Why Fiction Writing Is A Non-Profit Enterprise

It’s not my intention to put a downer on aspiring fiction writers but the fact is…

It doesn’t pay!

Sure, people will point out success stories like J.K Rowling and the like but she is a one in a million case. Only the tiniest fraction of fiction writers will ever make it ‘big’ so don’t begin your great American/British/Irish novel with the idea it will sell a million copies because it won’t!

According Noah Lukeman in the excellent The First Five Pages, few books sell more than 10,000 copies. In any given year around 50,000 hardcover books will be released in the United States (as an example) but only 10-15 are likely to sell more than 1 million copies. Now remember, this relates to books that have actually have representation by agents and the backing of a publishing house.

A Royalties Swindle

If you are a fiction writer you should know royalties are typically in the 7.5-10% range for paperbacks and 10-15% for hardbacks with the latter rate for top writers. It is also common for royalties to be doled out on a sliding scale where you receive 7.5% for the first 5,000 copies and 10% thereafter for example.

Bear in mind that although well-known authors such as Tom Clancy can sell books for £15 or thereabouts, the typical writer will have their book priced at £10 or less. Let’s assume you have managed to win the fiction lottery, find an agent and get your book published at £10 per copy, you will likely to be earning in the £0.75-£1 per book range and the reality is you will probably be earning even less.

For the average fiction writer, annual income from royalties can be measured in the hundreds rather than the thousands. Using our above figures, you would need to sell 10,000 copies in a year to earn £7,500-£10,000. This is great if you can write a book a month but for most people, a fiction novel is a labour of love and takes 12+ months. I’m sure readers can pick holes in the royalty figures mentioned above and I would welcome such information.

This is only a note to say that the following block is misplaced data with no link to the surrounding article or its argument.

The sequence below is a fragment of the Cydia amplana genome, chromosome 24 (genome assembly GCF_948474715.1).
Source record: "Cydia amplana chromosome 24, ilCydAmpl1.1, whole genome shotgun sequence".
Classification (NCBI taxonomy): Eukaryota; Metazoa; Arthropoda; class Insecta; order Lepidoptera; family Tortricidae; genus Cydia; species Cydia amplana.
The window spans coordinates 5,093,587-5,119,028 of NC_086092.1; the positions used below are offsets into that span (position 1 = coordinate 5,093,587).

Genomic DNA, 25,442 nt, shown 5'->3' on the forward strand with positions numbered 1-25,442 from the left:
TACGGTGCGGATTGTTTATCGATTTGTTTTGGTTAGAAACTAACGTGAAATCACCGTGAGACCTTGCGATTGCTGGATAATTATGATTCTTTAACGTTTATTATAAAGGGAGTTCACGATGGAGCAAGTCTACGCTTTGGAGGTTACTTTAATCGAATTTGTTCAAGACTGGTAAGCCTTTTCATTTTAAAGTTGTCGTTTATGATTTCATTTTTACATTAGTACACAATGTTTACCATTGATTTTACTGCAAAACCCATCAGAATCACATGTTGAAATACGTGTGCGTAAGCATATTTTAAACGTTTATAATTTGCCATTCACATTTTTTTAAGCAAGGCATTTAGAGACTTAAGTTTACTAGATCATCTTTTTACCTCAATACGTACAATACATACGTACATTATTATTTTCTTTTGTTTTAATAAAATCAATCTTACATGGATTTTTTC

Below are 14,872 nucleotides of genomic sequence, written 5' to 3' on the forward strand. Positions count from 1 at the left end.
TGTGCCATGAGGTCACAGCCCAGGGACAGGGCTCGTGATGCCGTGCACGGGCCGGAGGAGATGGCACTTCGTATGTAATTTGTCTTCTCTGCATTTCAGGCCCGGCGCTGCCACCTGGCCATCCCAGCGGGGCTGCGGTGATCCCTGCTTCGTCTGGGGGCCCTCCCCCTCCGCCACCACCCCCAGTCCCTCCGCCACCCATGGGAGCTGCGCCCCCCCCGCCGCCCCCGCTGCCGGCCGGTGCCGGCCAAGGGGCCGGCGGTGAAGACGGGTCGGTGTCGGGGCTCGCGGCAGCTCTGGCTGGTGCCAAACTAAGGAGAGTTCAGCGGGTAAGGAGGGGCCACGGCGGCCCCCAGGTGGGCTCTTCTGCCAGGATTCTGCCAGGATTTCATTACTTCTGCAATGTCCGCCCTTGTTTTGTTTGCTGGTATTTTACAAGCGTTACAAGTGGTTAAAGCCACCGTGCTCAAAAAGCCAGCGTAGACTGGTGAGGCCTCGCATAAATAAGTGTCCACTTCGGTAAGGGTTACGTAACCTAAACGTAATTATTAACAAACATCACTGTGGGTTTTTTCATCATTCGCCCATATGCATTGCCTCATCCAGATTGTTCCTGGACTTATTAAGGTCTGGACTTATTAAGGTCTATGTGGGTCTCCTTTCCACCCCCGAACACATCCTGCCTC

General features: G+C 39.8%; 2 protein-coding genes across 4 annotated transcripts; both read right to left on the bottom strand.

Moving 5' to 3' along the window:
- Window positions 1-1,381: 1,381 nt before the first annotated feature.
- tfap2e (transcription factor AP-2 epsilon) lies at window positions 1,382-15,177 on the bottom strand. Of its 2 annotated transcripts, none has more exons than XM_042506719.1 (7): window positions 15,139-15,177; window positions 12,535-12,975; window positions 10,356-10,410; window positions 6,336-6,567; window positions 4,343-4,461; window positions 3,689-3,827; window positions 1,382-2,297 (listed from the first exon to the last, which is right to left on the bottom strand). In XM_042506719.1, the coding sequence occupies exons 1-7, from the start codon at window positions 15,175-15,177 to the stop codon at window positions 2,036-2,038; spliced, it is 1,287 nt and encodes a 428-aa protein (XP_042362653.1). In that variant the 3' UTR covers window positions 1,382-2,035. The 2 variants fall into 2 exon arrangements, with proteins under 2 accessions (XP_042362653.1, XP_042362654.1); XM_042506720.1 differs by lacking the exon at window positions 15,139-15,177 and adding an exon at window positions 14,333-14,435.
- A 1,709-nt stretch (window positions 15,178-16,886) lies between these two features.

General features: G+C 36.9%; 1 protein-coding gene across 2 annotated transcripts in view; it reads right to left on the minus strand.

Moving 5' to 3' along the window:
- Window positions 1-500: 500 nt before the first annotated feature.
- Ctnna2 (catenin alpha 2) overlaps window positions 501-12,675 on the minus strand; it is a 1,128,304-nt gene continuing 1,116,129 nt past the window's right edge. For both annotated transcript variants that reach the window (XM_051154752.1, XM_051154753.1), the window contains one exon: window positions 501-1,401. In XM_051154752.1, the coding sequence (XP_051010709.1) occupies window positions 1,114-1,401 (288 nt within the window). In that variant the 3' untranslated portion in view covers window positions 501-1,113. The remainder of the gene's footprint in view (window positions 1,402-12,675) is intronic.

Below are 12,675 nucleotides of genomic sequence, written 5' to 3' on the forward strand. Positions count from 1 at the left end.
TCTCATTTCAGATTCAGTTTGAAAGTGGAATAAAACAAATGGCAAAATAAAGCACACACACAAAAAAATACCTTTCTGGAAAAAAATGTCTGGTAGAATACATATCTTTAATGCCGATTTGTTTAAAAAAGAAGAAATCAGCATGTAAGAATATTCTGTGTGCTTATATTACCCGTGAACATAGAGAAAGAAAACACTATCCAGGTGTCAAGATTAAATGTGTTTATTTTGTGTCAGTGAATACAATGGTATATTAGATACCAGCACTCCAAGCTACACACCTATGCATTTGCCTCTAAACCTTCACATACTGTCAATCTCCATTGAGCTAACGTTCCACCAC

What About Advances?

The days of authors receiving huge advances are long gone barring the odd exception. In fact, first-time writers are very unlikely to get any kind of advance. Even if you manage to get a modest sum, please remember you receive ZERO royalties until your book surpasses a certain figure.

Say you get a £7,500 advance; at £1 a book you would need to sell more than 7,500 copies to start earning royalties. Sadly, the majority of books don’t achieve this mark which is why publishing companies are so reluctant to take on a new writer and this of course means fewer agents will be interested in representing you.

In 2012, the book ranked at #100 in the UK bestsellers list for fiction (How to be a Woman) sold just over 110,000 copies. Given the fact there are tens of thousands of fiction books released annually this is a brutal reminder that fiction writing is simply not a lucrative endeavour. When you add in the fact most authors never even see their name in print, things go from disheartening to downright depressing.

It is not my intention to dissuade anyone from writing fiction. I am just pointing out the realities. Those who try to write fiction solely as a means of generating revenue will quickly become discouraged and quit. The good news is this leaves behind ‘genuine’ writers who hone their craft merely because they enjoy it. If you manage to complete a novel, know it is quite an achievement regardless of whether it makes it ‘big’. Once it is done, start and finish another!

jbcurio via photopin cc